Customer- Your ingredients are classified as adhesion accelerators, and are used in
silicone adhesives preparations that cure with acetic acid such as with RTV
silicone's. The accelerators in your product are used in silicone adhesives
because they are alcohol donors. The alcohols evaporate off with the acid to
cure the RTV silicone base faster.
Cliplight- Your correct, but that is a completely different area of technology.
Customer- My chemist friend does not have any faith in your science and I will spare you his off color comments.
Cliplight- In our case you do not require faith, we have over ten years of sealing systems world wide from automotive manufactures, medical industries, commercial and hospitality industries. You can check these out on our web site.
Customer- One thing he did mention was that he would not be concerned with combining
water with your ingredients such as with a wet system.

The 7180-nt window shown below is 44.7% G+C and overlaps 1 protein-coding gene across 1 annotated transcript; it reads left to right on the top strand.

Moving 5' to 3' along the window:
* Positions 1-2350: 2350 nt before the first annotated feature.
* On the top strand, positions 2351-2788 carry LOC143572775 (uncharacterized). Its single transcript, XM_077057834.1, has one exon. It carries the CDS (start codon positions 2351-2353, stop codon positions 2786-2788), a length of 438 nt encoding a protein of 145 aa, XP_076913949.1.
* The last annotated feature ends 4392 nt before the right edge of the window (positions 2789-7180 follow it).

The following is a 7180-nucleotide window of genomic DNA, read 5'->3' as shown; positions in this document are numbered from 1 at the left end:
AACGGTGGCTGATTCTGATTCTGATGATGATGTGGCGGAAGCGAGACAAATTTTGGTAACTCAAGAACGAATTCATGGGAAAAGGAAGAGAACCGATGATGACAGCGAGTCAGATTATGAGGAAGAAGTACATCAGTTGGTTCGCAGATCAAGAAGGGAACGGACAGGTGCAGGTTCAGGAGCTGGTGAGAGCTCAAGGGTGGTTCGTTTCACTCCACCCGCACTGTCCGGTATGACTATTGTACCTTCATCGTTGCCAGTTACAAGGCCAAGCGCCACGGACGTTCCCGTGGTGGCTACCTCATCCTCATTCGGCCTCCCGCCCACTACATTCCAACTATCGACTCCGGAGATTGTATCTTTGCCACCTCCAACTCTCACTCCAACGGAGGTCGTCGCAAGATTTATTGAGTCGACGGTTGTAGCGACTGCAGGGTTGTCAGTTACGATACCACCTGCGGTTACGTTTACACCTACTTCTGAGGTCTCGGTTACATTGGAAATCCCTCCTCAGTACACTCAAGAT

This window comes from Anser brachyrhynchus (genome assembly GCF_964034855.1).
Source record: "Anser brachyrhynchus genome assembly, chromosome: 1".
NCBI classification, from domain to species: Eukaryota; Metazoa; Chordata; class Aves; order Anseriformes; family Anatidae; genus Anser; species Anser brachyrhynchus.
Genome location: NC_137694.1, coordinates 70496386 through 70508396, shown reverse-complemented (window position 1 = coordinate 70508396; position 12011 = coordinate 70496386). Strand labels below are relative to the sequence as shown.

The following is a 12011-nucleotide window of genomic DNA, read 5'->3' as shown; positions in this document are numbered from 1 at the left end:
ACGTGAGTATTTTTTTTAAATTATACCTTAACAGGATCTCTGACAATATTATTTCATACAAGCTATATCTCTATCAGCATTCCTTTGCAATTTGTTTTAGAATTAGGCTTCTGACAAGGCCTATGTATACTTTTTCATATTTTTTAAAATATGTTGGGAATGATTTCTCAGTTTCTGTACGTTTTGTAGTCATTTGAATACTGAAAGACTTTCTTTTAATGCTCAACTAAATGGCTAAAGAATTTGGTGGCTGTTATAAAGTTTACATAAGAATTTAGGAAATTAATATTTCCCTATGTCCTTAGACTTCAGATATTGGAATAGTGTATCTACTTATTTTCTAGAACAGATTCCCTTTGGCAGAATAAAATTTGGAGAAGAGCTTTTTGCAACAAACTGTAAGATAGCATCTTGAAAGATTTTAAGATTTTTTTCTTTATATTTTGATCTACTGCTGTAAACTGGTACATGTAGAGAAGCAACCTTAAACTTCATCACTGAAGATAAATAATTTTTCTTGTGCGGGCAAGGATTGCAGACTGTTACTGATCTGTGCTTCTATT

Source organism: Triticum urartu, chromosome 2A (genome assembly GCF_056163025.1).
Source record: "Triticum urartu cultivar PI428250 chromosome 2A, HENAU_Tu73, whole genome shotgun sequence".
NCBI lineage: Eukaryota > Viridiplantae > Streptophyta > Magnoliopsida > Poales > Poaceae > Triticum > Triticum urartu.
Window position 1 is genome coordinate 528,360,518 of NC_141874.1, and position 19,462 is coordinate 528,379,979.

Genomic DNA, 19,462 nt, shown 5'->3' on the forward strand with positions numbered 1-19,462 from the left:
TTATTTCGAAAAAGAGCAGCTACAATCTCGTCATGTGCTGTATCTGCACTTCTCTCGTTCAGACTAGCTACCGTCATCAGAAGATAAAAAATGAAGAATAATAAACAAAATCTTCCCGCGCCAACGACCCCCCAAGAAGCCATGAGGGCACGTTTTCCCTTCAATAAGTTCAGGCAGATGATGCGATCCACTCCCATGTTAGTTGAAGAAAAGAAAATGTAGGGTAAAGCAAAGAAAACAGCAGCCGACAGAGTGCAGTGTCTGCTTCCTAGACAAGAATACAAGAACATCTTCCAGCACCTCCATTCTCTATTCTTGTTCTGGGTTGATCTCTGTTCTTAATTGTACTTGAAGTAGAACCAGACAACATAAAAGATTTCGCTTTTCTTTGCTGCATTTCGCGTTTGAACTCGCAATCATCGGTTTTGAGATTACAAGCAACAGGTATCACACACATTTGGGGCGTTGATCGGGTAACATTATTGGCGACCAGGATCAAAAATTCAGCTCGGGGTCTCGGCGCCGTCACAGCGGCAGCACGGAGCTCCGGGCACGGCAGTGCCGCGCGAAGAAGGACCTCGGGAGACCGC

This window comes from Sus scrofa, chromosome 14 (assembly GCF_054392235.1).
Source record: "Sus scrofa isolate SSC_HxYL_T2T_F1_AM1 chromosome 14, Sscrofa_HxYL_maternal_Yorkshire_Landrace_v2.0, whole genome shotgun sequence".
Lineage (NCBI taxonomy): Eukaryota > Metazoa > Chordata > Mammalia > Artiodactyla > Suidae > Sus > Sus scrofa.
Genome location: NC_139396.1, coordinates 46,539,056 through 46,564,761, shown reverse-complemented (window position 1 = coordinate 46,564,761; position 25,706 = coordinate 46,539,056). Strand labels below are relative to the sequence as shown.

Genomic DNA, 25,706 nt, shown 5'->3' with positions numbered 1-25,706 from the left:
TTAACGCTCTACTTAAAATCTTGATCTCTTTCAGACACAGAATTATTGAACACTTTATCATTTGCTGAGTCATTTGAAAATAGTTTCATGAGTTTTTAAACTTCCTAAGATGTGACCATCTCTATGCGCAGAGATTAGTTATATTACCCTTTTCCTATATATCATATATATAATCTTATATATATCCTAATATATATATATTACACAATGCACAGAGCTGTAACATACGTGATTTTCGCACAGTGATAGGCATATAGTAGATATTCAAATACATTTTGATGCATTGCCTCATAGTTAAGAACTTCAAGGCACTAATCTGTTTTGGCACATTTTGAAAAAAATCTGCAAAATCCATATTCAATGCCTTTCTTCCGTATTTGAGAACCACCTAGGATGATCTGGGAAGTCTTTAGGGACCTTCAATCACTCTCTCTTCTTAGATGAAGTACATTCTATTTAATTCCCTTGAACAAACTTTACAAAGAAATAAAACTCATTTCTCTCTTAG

Customer- He would be more concerned with any acid in the system which would cause
your ingredients solidify.
Cliplight- With or without our sealants, acids are a critical concern and should be removed from a system regardless. When we are only dealing with moisture, our sealants are equipped with a hydrolytic component to eliminate moisture which will help reduce acid formation while enabling the sealant to safely arrive at its intended destination and react to the moisture formed at the leak site instead of moisture internally present.
Originally Posted by darctangent
Sorry for missing your question, in the future for a quick response, please call us directly @ 1-866-548-3644.
When servicing a unit with our sealant we recommend using standard clean up practices. As you recover the refrigerant you also remove the sealant.
Let's discuss the locked rotor:
The compressor in your case was rotor locked and not a burnout. Just treat it like you would any other unit you would come across. Regardless of the sealant being used or not, the locked rotor could be an indication of low oil return due to partial blockage, improper sized piping or pipe runs and arrangement. It could also just be a premature mechanical failure due to bearing/ bushing wear. In any case it would be good work practice to open up the expansion devise and check for blockage.